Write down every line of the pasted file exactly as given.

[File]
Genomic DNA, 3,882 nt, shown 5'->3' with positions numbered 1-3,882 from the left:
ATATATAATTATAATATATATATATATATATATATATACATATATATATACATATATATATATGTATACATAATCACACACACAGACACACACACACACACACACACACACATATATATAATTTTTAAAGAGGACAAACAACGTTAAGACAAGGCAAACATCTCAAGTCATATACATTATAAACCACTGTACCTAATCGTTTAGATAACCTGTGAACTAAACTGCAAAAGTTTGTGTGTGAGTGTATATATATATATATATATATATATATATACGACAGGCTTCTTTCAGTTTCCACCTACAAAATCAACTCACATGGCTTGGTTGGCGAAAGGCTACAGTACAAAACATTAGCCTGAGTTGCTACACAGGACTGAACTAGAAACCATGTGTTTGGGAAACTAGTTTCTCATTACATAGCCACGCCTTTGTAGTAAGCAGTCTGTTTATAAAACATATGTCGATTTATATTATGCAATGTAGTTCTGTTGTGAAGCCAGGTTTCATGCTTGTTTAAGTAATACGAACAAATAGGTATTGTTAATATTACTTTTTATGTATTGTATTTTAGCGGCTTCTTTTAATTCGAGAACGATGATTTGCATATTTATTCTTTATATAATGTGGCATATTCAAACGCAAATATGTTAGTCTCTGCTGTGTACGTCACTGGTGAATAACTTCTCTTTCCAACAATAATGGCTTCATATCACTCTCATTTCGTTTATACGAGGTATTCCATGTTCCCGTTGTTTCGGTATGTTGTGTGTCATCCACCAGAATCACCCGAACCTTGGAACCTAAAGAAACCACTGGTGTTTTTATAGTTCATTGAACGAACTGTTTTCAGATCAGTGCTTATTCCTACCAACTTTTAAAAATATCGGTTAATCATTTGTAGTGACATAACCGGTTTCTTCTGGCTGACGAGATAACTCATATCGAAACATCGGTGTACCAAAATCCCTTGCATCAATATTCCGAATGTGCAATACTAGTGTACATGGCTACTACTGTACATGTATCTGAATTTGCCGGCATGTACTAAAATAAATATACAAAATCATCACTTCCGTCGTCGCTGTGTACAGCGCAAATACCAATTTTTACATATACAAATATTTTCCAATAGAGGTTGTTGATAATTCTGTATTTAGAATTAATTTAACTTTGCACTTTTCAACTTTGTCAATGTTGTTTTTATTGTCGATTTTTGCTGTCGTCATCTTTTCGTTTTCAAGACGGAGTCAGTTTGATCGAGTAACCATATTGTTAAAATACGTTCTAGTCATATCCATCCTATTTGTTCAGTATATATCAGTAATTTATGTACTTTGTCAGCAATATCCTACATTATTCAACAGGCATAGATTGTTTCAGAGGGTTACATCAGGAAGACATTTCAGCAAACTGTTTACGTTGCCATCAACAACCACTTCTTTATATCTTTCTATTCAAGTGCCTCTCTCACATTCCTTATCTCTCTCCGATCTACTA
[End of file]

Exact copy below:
Genomic DNA, 3,882 nt, shown 5'->3' with positions numbered 1-3,882 from the left:
ATATATAATTATAATATATATATATATATATATATATACATATATATATACATATATATATATGTATACATAATCACACACACAGACACACACACACACACACACACACACATATATATAATTTTTAAAGAGGACAAACAACGTTAAGACAAGGCAAACATCTCAAGTCATATACATTATAAACCACTGTACCTAATCGTTTAGATAACCTGTGAACTAAACTGCAAAAGTTTGTGTGTGAGTGTATATATATATATATATATATATATATATACGACAGGCTTCTTTCAGTTTCCACCTACAAAATCAACTCACATGGCTTGGTTGGCGAAAGGCTACAGTACAAAACATTAGCCTGAGTTGCTACACAGGACTGAACTAGAAACCATGTGTTTGGGAAACTAGTTTCTCATTACATAGCCACGCCTTTGTAGTAAGCAGTCTGTTTATAAAACATATGTCGATTTATATTATGCAATGTAGTTCTGTTGTGAAGCCAGGTTTCATGCTTGTTTAAGTAATACGAACAAATAGGTATTGTTAATATTACTTTTTATGTATTGTATTTTAGCGGCTTCTTTTAATTCGAGAACGATGATTTGCATATTTATTCTTTATATAATGTGGCATATTCAAACGCAAATATGTTAGTCTCTGCTGTGTACGTCACTGGTGAATAACTTCTCTTTCCAACAATAATGGCTTCATATCACTCTCATTTCGTTTATACGAGGTATTCCATGTTCCCGTTGTTTCGGTATGTTGTGTGTCATCCACCAGAATCACCCGAACCTTGGAACCTAAAGAAACCACTGGTGTTTTTATAGTTCATTGAACGAACTGTTTTCAGATCAGTGCTTATTCCTACCAACTTTTAAAAATATCGGTTAATCATTTGTAGTGACATAACCGGTTTCTTCTGGCTGACGAGATAACTCATATCGAAACATCGGTGTACCAAAATCCCTTGCATCAATATTCCGAATGTGCAATACTAGTGTACATGGCTACTACTGTACATGTATCTGAATTTGCCGGCATGTACTAAAATAAATATACAAAATCATCACTTCCGTCGTCGCTGTGTACAGCGCAAATACCAATTTTTACATATACAAATATTTTCCAATAGAGGTTGTTGATAATTCTGTATTTAGAATTAATTTAACTTTGCACTTTTCAACTTTGTCAATGTTGTTTTTATTGTCGATTTTTGCTGTCGTCATCTTTTCGTTTTCAAGACGGAGTCAGTTTGATCGAGTAACCATATTGTTAAAATACGTTCTAGTCATATCCATCCTATTTGTTCAGTATATATCAGTAATTTATGTACTTTGTCAGCAATATCCTACATTATTCAACAGGCATAGATTGTTTCAGAGGGTTACATCAGGAAGACATTTCAGCAAACTGTTTACGTTGCCATCAACAACCACTTCTTTATATCTTTCTATTCAAGTGCCTCTCTCACATTCCTTATCTCTCTCCGATCTACTA